♦ For Glucagon-like Peptide-1 Agonists, they recommended, Continue GLP-1 agonists before the day of surgery unless heightened concern for postoperative nausea, vomiting or gut dysfunction (eg, GI surgery). In these situations, consider holding 24 hours for once or twice daily preparations, and up to 1 week before surgery for weekly preparations (including holding dose within 7 days before surgery). Closer monitoring and adjustment to antidiabetic regimen may be necessary to avoid possible hyperglycemia before surgery. Withhold GLP-1 agonists on the morning of surgery. If a weekly dose is due on morning of surgery, delay taking until later in the day after surgery."
Continue before surgery, but do not take DPP-4 inhibitors on the morning of surgery.
Continue both thyroid replacement and antithyroid medications without dose adjustments before and on the day of surgery.
Continue chronic corticosteroid treatment before and on the day of surgery. Patients receiving longer-term, higher-dose therapy might need supplemental dosing intraoperatively and postoperatively.
Continue pituitary medications both before and on the day of surgery.
Continue androgenic hormones medications both before and on the day of surgery, but consider the potential for postoperative venous thromboembolism (VTE) risk.
Continue estrogens both before and on the day of surgery, but consider potential for increased risk of VTE if continued and pregnancy risk if withheld (if taken for contraception).
Continue progestins both before and on the day of surgery.
Selective Estrogen receptor modulators-
Continue SERMs both before and on the day of surgery if taken for breast cancer prevention or treatment, but consider potential for increased wound complication and VTE risk if continued. If SERMs are taken for other indications and additional patient- or surgery-specific risk factors for VTE are present, stop SERMs at least 7 days before surgery.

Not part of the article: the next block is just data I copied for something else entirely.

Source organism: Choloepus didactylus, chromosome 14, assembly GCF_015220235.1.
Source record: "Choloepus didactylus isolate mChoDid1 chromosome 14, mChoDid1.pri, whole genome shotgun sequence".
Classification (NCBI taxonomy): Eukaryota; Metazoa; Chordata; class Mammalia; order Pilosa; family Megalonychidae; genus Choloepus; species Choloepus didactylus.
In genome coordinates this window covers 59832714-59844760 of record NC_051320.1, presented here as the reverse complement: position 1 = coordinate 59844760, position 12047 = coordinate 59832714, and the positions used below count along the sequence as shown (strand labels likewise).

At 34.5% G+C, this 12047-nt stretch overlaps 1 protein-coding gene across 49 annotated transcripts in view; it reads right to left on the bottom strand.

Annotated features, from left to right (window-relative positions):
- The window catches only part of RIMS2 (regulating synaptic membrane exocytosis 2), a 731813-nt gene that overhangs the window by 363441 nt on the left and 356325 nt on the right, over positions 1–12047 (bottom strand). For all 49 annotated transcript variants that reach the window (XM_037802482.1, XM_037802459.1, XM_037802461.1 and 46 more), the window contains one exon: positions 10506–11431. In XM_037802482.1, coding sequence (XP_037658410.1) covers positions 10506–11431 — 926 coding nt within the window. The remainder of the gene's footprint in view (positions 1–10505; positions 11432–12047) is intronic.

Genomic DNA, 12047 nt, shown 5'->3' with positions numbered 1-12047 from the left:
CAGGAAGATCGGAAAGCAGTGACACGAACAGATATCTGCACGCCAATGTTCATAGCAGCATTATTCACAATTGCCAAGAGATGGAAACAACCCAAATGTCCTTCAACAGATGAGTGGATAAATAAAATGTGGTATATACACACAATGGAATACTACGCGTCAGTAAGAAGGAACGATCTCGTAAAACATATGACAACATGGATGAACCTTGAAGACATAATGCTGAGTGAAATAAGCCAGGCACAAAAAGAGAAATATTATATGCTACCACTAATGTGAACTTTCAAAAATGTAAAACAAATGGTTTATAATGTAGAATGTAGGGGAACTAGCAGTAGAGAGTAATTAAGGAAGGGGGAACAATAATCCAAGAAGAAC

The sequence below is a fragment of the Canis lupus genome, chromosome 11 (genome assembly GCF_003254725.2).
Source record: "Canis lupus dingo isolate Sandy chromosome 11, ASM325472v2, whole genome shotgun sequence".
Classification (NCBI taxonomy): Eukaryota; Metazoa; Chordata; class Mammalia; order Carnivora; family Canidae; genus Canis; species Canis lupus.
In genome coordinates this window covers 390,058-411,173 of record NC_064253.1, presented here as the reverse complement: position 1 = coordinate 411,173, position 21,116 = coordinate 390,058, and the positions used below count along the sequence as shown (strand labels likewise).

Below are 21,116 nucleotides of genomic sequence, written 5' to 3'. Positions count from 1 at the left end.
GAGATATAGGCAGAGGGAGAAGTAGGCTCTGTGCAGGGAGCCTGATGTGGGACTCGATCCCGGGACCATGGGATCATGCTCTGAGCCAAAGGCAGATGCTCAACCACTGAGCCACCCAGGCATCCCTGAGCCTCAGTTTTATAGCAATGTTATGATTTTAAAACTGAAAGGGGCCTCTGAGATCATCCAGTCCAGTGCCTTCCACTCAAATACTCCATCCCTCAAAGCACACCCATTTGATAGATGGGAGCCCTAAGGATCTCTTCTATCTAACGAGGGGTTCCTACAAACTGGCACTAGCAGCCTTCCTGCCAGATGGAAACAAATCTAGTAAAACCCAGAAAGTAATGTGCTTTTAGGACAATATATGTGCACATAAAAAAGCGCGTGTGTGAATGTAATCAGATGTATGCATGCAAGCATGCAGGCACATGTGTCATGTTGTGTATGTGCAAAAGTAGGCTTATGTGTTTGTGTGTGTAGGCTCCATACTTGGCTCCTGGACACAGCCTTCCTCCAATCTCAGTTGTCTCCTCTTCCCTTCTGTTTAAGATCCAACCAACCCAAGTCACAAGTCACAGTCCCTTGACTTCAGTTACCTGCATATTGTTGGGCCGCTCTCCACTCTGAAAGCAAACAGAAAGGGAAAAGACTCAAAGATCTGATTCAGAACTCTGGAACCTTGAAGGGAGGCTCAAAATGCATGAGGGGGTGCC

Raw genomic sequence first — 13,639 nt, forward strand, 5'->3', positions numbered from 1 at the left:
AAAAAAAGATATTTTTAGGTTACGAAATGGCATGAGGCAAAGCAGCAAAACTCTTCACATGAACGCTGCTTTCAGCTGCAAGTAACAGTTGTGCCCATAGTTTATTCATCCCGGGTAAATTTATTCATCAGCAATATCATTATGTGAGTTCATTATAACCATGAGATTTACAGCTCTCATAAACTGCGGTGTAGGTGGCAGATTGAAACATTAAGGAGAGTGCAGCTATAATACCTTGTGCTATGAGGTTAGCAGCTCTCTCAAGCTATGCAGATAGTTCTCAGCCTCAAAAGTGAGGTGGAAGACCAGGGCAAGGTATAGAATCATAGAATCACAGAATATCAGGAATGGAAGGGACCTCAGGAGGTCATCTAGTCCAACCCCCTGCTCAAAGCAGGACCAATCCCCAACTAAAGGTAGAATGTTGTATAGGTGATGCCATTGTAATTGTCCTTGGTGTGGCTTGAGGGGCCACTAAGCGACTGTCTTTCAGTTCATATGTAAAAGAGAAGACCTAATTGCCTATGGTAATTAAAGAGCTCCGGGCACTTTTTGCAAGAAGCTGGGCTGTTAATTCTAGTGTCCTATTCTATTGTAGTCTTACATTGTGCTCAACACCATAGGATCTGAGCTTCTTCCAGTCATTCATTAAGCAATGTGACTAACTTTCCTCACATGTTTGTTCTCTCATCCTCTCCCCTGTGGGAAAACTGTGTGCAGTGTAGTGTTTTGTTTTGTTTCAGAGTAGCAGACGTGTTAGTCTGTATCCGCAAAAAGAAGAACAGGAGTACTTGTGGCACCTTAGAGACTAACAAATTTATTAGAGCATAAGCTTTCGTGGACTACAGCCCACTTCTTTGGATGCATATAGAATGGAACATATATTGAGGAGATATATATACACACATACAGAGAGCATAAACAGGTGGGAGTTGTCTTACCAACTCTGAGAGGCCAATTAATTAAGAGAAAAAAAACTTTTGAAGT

Continue aromatase inhibitors both before and on the day of surgery, but consider potential for increased wound complications if continued.
Bone and Calcium disorder Medicines-
Continue parathyroid hormone, calcimimetics, calcitonin, and denosumab before surgery and on the day of surgery. Bisphosphonates can be taken before surgery, but they should not be taken on the day of surgery.
Alpha-1 adrenergic antagonists-
Continue alpha-1 adrenergic antagonists up to and including the day of surgery. In patients undergoing cataract surgery, consider discussion with the ophthalmologist.
5 Alpha reductase Inhibitors-
Continue 5-ARIs up to and including the day of surgery.
Anticholinergic bladder dysfunction medications-
Continue before surgery but do not take anticholinergic bladder dysfunction medications on the morning of surgery.
Antineoplastic urologic medications-
Continue antineoplastic urologic medications up to and including the day of surgery.
Dr Kartikeya Kohli is an Internal Medicine Consultant at Sitaram Bhartia Hospital in Delhi with super speciality training in Nephrology. He has worked with various eminent hospitals like Indraprastha Apollo Hospital, Sir Gangaram Hospital. He holds an MBBS from Kasturba Medical College Manipal, DNB Internal Medicine, Post Graduate Diploma in Clinical Research and Business Development, Fellow DNB Nephrology, MRCP and ECFMG Certification. He has been closely associated with India Medical Association South Delhi Branch and Delhi Medical Association and has been organising continuing medical education programs on their behalf from time to time. Further he has been contributing medical articles for their newsletters as well. He is also associated with electronic media and TV for conduction and presentation of health programs. He has been associated with Medical Dialogues for last 3 years and contributing articles on regular basis.